It is time to delve a bit deeper into the gameplay.
Of course a game is always moving and changing, some more than others, and for sure there will be adjustments, but it is important to start with a vision, a guiding light to follow during the development. For WD the main concept is the one of spirits and effects and their combinations.
In the world of WD wizards are individuals that know how to forge pacts with spirits or bind them at their command. In particular, each time a wizard bonds with a spirit she will be able to borrow its power to manifest a specific effect in the form of a spell.
Your character will not actually gain levels but will instead bond with more spirits and thus unlock more powerful effects that will gradually open up more strategical options. An example that I have already used is to cast Ice on the floor and then use Wind to push an enemy over a cliff.
That in itself should give enough variance to keep a player interested: the idea is to have a very simple mechanic that enables diverse and emergent gameplay choices. But that is not all. A second step in mastering spells is to combine different effects!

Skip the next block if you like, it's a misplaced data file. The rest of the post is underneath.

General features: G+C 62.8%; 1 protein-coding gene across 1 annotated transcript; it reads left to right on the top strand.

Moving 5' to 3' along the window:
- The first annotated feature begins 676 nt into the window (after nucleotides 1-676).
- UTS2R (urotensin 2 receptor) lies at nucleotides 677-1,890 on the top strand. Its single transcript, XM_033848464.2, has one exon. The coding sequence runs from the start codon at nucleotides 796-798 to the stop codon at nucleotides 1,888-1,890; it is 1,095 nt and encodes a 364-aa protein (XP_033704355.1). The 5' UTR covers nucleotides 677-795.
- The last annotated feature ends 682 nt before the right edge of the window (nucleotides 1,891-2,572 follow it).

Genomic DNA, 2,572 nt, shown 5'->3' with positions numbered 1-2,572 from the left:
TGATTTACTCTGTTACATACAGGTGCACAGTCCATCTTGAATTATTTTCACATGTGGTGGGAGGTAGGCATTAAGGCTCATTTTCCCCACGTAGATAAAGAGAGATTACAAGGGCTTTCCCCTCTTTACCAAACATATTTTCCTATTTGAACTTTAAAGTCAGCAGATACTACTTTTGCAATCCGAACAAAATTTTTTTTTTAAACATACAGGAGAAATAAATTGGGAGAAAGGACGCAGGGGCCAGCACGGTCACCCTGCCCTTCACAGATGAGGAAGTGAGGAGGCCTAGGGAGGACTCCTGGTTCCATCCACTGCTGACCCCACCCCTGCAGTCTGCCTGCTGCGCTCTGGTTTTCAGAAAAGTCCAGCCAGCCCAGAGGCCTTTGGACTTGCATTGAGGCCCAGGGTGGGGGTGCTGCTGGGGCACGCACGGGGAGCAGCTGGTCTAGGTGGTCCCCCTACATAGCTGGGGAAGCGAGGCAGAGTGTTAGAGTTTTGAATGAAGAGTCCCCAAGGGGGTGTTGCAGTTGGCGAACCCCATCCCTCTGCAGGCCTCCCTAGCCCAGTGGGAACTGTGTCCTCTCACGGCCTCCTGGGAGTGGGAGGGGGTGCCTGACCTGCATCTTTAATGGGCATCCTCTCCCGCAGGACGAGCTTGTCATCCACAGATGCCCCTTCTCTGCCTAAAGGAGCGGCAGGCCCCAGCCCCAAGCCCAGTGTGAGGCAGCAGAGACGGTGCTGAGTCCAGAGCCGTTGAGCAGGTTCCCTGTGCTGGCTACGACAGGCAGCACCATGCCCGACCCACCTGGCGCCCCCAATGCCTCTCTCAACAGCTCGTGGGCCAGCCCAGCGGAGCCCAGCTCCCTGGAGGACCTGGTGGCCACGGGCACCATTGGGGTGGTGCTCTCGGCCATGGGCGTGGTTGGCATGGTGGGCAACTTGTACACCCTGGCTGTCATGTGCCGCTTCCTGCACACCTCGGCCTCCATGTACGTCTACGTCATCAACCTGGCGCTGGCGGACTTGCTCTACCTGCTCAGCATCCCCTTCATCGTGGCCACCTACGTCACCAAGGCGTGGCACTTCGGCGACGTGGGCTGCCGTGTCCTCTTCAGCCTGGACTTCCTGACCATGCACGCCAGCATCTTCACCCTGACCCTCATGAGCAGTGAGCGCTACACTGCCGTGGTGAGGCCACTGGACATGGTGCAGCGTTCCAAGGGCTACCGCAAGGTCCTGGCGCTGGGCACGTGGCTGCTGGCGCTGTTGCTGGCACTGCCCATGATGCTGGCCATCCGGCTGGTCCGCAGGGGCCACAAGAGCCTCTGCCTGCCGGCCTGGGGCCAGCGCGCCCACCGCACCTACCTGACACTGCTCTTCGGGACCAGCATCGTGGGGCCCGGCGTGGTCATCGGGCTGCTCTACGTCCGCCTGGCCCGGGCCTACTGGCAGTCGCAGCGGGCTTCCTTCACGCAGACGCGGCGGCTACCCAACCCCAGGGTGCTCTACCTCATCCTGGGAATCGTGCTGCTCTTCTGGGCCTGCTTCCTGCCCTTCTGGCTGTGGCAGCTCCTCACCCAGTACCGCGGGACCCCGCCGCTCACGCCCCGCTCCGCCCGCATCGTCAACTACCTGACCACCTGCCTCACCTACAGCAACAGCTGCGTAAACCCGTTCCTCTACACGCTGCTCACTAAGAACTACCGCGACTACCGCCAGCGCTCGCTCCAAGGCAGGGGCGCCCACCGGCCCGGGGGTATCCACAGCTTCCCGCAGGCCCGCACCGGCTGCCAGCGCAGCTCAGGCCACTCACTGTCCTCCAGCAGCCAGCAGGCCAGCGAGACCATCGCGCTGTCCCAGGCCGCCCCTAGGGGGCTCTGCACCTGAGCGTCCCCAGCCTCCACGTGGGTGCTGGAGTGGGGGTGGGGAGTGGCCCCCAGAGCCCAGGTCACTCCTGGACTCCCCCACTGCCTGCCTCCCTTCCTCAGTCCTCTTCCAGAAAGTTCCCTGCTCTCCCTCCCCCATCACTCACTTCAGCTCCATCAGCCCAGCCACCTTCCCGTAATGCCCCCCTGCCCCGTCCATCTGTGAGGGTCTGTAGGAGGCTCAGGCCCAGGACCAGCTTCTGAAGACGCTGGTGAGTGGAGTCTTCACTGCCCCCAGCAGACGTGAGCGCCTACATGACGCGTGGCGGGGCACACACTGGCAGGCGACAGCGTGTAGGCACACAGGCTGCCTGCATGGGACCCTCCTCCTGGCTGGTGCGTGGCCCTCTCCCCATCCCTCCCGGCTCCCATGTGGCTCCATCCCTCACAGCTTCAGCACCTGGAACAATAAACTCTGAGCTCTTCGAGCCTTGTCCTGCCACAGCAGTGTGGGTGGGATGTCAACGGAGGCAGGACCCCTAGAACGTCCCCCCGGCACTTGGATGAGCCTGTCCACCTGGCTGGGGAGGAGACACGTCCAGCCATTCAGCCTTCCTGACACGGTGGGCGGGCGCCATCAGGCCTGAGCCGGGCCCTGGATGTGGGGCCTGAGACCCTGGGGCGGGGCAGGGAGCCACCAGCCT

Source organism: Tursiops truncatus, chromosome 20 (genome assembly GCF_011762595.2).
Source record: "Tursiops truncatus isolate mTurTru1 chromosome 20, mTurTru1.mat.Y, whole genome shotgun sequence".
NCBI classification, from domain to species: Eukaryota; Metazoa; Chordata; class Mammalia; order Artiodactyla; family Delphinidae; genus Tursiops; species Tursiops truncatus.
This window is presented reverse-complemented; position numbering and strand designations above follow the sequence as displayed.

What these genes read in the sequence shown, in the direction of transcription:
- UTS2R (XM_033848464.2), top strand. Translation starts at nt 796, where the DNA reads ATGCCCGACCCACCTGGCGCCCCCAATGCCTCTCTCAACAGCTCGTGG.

For example by using Ice and Wind at the same time your character will be able to cast the powerful Blizzard spell.
Combined spells are usually stronger but will reduce your tactical options for a time. Spells will in fact have a cooldown timer (CD), which represents the number of rounds that it takes to recover a certain effect. Combined spells will “lock” down more than one effect and usually for a longer time (as depicted in the figure), adding another level of tactical depth.
This is the basic concept but of course we have a couple more ideas to keep WD from becoming repetitive and opening up the tactical and strategical options of the player.
What are your thoughts on this mechanic? Knowing only this bit do you think that it could be enough to keep a player engaged?
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Thanks for reading.
Go to part 2: Spell Context.